In a fun study in Germany, the researchers commissioned professional football players to take five penalty kicks. One group was given the following objective: ‘your challenge is to score at least three goals’. The other group heard ‘your challenge is not to miss more than twice’. You wouldn’t expect that this small difference in formulation would have a big effect on the players’ performance. However…
Before taking the penalty kicks, a personality test was taken from the players. One group of players turned out to be promotional, the other preventive. Promotional players see a goal as a challenge, they play to win and do so with great enthusiasm. They fly in, don’t think too much and don’t shy away from risks. Preventive players see an objective rather as a responsibility, they play for nothing and are more alert. They play in a concentrated way, they are focused on every danger, they do not work without courage and they prefer not to take any risks.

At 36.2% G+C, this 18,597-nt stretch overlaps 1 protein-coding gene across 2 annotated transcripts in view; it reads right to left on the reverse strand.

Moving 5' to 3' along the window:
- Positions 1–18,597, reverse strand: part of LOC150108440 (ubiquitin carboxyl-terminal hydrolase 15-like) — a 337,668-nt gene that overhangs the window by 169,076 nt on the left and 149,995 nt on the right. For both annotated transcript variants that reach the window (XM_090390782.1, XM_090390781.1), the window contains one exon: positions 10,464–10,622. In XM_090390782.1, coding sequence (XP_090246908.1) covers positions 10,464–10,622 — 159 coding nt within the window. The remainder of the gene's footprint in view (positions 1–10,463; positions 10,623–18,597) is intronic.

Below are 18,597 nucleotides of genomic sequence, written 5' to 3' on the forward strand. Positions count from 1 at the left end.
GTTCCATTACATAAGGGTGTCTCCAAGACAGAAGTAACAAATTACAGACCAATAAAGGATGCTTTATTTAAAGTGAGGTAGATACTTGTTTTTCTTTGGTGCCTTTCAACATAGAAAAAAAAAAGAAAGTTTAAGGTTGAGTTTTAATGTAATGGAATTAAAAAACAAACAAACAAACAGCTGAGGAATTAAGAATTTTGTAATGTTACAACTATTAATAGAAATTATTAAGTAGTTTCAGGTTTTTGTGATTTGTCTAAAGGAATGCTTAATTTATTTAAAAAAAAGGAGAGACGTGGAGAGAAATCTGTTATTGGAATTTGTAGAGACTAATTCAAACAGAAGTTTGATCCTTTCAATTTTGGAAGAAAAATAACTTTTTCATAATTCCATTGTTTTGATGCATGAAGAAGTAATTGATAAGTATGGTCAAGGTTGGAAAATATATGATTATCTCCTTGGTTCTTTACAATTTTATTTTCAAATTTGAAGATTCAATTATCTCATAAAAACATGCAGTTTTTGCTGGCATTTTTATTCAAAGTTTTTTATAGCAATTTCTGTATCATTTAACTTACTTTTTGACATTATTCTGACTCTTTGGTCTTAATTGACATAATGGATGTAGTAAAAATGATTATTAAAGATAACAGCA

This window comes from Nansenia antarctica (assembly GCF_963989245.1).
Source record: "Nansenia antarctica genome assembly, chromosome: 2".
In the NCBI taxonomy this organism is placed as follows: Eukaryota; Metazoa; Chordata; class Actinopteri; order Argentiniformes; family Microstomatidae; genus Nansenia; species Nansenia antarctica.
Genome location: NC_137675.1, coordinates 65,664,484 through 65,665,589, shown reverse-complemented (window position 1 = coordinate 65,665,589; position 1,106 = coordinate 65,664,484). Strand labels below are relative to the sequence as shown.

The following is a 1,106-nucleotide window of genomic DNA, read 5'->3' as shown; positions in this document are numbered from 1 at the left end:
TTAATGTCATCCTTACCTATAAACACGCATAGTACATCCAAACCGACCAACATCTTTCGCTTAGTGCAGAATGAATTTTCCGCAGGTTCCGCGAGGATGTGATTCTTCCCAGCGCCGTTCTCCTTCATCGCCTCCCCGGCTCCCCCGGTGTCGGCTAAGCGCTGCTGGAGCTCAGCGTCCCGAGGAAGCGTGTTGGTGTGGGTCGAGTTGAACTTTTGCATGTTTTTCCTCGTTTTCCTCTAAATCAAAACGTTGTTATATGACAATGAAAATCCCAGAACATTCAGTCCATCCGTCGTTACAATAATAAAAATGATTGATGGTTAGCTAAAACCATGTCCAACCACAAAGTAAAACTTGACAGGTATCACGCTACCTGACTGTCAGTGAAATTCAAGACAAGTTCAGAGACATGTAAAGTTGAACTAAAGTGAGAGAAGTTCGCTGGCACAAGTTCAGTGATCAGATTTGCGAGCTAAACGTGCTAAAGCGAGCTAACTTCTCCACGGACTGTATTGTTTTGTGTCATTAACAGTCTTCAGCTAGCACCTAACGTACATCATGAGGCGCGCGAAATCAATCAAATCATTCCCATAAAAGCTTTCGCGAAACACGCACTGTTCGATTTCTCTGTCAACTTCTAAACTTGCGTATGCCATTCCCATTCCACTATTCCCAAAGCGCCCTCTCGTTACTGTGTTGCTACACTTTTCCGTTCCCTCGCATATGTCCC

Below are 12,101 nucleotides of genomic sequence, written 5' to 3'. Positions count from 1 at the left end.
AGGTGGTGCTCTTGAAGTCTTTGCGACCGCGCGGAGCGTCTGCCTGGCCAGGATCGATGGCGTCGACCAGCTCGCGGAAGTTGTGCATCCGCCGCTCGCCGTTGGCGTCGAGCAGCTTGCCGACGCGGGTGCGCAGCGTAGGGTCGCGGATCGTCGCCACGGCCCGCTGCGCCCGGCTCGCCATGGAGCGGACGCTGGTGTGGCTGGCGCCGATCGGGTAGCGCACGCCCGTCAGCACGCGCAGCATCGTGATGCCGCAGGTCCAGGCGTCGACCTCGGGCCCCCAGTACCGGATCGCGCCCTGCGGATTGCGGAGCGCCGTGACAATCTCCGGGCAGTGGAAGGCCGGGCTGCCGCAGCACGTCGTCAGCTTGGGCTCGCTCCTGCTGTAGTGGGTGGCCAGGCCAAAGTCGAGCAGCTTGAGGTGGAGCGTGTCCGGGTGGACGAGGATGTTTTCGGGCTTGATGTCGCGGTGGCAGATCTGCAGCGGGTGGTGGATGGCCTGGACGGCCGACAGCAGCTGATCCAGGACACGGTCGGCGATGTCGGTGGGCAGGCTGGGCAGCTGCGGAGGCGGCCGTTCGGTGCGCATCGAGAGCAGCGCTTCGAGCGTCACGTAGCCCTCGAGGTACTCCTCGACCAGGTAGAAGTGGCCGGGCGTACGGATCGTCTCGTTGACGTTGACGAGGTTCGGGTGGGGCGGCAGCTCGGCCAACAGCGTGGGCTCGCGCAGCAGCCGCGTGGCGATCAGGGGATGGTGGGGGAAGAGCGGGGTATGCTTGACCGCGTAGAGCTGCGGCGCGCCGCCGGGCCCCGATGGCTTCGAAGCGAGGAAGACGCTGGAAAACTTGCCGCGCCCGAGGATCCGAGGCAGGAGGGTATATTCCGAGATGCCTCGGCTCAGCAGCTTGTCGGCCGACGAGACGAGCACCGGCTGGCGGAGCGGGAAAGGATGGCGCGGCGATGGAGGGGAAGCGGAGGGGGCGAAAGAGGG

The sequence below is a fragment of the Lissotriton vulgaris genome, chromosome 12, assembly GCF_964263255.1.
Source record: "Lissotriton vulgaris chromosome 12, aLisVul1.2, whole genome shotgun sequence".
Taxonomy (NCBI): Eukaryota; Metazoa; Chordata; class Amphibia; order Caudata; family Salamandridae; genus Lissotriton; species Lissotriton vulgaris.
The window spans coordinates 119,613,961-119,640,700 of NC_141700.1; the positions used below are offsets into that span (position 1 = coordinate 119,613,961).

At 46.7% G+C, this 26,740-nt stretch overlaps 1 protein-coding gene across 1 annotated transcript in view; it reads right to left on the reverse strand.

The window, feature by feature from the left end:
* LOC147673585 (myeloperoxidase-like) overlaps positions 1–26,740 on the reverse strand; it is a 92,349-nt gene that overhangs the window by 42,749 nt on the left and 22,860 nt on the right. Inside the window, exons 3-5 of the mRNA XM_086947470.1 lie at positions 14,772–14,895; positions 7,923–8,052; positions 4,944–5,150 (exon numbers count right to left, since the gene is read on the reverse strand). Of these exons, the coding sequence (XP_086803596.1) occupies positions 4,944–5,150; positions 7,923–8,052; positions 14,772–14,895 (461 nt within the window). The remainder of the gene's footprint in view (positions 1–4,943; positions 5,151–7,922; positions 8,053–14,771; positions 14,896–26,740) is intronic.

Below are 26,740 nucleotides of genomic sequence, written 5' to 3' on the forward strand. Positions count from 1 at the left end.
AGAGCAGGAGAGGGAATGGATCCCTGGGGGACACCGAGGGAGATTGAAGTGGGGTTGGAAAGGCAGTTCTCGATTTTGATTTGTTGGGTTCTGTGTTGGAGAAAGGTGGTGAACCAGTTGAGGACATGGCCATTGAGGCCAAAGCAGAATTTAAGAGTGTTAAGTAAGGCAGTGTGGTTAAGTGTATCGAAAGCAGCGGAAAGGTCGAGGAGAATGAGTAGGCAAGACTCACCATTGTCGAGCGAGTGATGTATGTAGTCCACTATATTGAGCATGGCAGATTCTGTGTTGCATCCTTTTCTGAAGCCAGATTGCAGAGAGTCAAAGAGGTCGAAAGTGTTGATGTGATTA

Strangely enough, the formulation of the objective turned out to have a completely different effect on the performance of both groups. The promotional players did significantly better when the objective was positively formulated (‘your challenge is to score at least three goals’). For the preventive players it was just the opposite (‘your challenge is not to miss more than twice’). They themselves did it twice as well as when they were given a positively formulated goal.
This research is just one example of dozens of similar experiments carried out by Higgins and his team over the past 30 years. Each time they come to the same conclusions. According to them, you can best:
- formulate objectives positively among promotional staff and in the form of challenges (try to achieve at least x)
- formulate objectives in a negative way among preventive staff and in the form of responsibilities (avoid making more mistakes than y)